Butler Shoe Repair in Durham, NC


In 1910, Senior Butler opened Butler’s Shoe Repair in downtown Durham. After three decades, he passed the business on to his son and mother, who operated it for another 40 years.

Sin Kil Yu—who worked four years as a certified pipe welder for a nuclear plant in Apex, North Carolina, after emigrating to the United States from South Korea—began apprenticing with the Butlers in 1983. Two years later, he took over the shop and has run it with his wife ever since.

Though the predominant culture in the United States directs people to discard objects when they break and buy new ones, Sin Yu’s work promotes a more thrifty, less wasteful ethic that infuses worn objects with new life.

I visited Sin Kil Yu on a spring afternoon to see what his work involves.


Mount Rogers: Ponies in the mist


A herd of about 150 ponies lives atop Mount Rogers, the highest peak in Virginia. Though they accept veterinarian check-ups once a year and salt licks on occasion, they're otherwise wild and don't care much about humans.

For the record, though, even from a distance - wild horse babies multiply the adorability factor of any hiking trip. (That's nursing happening right there...) 

Bull City Pride: 2014 NC Pride parade and festival

Named America's Most Tolerant City by The Daily Beast in 2012, Durham, North Carolina, has a strong sense of Pride. The city hosted the state's first Pride parade back in 1981. Since then, the event has become the largest LGBT event in North Carolina and the five surrounding states. The 2014 parade took place this past Saturday.

Revelers in feathers boas and rainbow tutus and sparkles and wigs, on floats and on foot, filled the streets around Duke's East Campus and Ninth Street. Bands played, music blasted and spectators and participants whooped and danced.


I attended the parade as part of a street photography course with New York City documentary street photographer Harvey Stein, offered through the Center for Documentary Studies at Duke University (loved it, would highly recommend!).


Backpacking Mount Mitchell: when you start at the top, there's nowhere to go but down (and up, and down)


My sister Laura and I hoisted on our backpacks atop 6,684-foot Mt. Mitchell — the highest point east of the Mississippi River — and lumbered 4.5 miles north along a ridge to a camping spot at Deep Gap. While the hike along the Black Mountain Crest (aka Deep Gap) trail was not horizontally challenging, we did find ourselves navigating a lot of steep vertical change.

Though we were away from "civilization" for only 24 hours, we managed to see a lot:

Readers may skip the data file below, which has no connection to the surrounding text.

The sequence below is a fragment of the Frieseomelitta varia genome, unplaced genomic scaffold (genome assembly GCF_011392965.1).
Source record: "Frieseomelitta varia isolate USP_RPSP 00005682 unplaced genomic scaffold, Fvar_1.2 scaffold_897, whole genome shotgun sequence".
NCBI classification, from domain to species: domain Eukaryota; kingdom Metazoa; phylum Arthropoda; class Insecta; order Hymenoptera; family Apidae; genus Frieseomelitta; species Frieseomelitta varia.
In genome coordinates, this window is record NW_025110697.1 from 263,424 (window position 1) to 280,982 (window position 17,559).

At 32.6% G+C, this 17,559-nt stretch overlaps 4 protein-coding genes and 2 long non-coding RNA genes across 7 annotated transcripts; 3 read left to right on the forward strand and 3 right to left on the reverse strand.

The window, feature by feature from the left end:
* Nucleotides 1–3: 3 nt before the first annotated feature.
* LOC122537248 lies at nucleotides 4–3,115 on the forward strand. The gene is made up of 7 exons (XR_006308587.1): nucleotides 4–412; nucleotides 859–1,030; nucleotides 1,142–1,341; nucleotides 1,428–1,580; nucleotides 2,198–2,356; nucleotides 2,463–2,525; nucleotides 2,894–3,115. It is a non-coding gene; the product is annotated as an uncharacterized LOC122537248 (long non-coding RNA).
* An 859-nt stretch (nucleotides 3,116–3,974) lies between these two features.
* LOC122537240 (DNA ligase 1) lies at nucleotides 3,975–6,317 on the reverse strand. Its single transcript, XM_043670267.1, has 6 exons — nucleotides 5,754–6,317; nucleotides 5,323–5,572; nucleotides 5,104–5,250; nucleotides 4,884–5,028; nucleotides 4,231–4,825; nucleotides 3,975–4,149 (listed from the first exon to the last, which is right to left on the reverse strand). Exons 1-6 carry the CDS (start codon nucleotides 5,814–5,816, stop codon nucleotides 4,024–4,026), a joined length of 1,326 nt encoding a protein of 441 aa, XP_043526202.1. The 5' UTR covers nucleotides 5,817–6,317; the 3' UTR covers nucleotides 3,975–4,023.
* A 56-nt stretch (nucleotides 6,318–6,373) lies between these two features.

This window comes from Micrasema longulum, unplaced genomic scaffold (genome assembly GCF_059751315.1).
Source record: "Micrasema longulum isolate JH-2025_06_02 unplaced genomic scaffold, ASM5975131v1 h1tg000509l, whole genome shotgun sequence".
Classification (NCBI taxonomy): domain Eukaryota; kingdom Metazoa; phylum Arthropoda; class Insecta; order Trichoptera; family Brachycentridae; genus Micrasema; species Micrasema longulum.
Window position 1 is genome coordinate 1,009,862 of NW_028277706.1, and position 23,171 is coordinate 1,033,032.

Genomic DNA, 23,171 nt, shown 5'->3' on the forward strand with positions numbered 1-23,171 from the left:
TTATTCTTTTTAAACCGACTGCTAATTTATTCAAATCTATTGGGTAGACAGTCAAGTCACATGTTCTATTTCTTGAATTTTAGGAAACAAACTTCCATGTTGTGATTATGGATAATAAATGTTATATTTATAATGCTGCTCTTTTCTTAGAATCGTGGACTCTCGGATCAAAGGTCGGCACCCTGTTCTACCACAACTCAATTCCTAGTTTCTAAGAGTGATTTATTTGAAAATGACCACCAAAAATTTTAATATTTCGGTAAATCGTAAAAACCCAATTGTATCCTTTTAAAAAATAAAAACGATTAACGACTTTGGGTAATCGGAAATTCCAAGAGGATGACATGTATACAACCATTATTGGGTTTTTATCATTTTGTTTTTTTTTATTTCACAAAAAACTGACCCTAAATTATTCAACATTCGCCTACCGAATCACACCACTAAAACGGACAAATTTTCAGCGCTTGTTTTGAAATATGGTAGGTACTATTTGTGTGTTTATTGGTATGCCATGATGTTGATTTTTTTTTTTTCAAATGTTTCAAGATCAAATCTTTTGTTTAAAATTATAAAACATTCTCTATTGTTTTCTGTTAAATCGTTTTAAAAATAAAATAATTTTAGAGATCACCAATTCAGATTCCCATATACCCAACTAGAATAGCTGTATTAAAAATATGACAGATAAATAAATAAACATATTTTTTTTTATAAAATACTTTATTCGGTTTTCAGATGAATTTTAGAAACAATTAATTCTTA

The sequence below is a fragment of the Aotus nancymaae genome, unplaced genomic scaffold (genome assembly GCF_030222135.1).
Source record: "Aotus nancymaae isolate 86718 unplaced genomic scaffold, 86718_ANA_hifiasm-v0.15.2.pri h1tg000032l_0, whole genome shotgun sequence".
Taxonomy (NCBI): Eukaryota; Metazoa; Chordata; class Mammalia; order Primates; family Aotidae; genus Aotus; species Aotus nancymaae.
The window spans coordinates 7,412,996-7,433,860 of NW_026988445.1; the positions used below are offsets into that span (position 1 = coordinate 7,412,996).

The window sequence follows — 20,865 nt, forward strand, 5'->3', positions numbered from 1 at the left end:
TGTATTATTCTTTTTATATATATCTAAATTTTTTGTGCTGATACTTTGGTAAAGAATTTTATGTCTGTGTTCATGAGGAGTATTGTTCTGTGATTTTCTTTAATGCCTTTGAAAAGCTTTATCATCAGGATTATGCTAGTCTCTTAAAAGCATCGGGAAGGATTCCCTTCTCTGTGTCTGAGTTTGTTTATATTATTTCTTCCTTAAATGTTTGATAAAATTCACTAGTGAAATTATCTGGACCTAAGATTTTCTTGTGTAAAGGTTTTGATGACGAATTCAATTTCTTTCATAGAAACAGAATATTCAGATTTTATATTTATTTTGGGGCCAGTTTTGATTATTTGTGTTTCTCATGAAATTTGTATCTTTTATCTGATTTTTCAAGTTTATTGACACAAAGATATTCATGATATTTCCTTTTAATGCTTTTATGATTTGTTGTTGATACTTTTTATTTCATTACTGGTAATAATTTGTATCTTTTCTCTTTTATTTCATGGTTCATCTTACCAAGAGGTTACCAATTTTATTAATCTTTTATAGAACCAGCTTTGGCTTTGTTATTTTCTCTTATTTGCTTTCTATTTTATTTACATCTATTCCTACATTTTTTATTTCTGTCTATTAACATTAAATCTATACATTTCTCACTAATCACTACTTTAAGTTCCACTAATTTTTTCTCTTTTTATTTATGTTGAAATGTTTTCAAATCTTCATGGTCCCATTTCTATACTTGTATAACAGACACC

The hike took us up and over Mount Craig (at 6,647 feet, the SECOND highest peak east of the Mississippi), Big Tom, Cattail Peak and a place called Potato Hill. 


One of the highest and most bio-diverse landscapes in North Carolina, Mount Mitchell State Park contains more than 65 rare plant species.


A couple especially steep spots required the assistance of rope.


Just past prime, but still pretty.


Wood like bone.


Butterfly closed... NBD.


Butterfly open... WHAT?!?! 


Translation: sweat the small stuff, not the bears.


On top of Big Tom, named for Thomas "Big Tom" Wilson, a famous guide and bear hunter who found the body of Dr. Elisha Mitchell in 1857. That's all the plaque said, so that's all I know.


We managed to not dress in identical outfits on this trip. It's the small victories we celebrate.


How do you make sure no one sets up a tent right beside yours? Act weird and take up space!




Losing at gin (While optimistic, aiming for a seven-card run is not a winning strategy.)


The solitaire that followed the gin.


When epicureans go camping... (Also: Heat-and-serve Tasty Bites are perfect for when your campsite is miles away from a water source.)


Laura thoroughly enjoyed her insulated mug of jaipur vegetables and jasmine rice. She also thoroughly enjoys this vest.


The winds blew strong all night, and clouds swirled around the summits we passed over on the hike out in the morning. 


Lichen on a tree trunk.


Mirlo Beach: Dare to Dream the Impossible Dream

Wave Breaker
Wave Breaker

Two decades ago, Mirlo Beach was a thriving oceanfront community on North Carolina's Outer Banks, located along NC-12 between Nags Head and Cape Hatteras just north of Rodanthe (the village featured in the 2008 film Nights in Rodanthe). The sand along this stretch of shore has been eroding at a rate of 14 feet per year, however, putting the place in jeopardy.

When the house pictured above — appropriately named Wave Breaker — was built, it was three streets back from oceanfront. No longer. (Note: Wave Breaker has since been moved.)

Needless to say, Mirlo Beach is NOT the first place you'd choose these days for a nice, relaxing vacay.

Mirlo Beach street
Mirlo Beach street

People who own houses in Mirlo Beach — mostly out-of-towners— are currently begging the NC legislature for a beach nourishment program to replace the eroding sand.


Bulldozers are tasked with maintaining the dune separating NC-12 through Mirlo Beach from the ocean. The day we drove it (during a Nor'easter, it so happened), the bulldozers — Sisyphus-like — scooped sand off of the road at the same rate it blew back on.

Mirlo Beach
Mirlo Beach

Note: I visited Mirlo Beach as a fellow with the Institute for Journalism and Natural Resources based out of Montana.

Off-season in Glacier National Park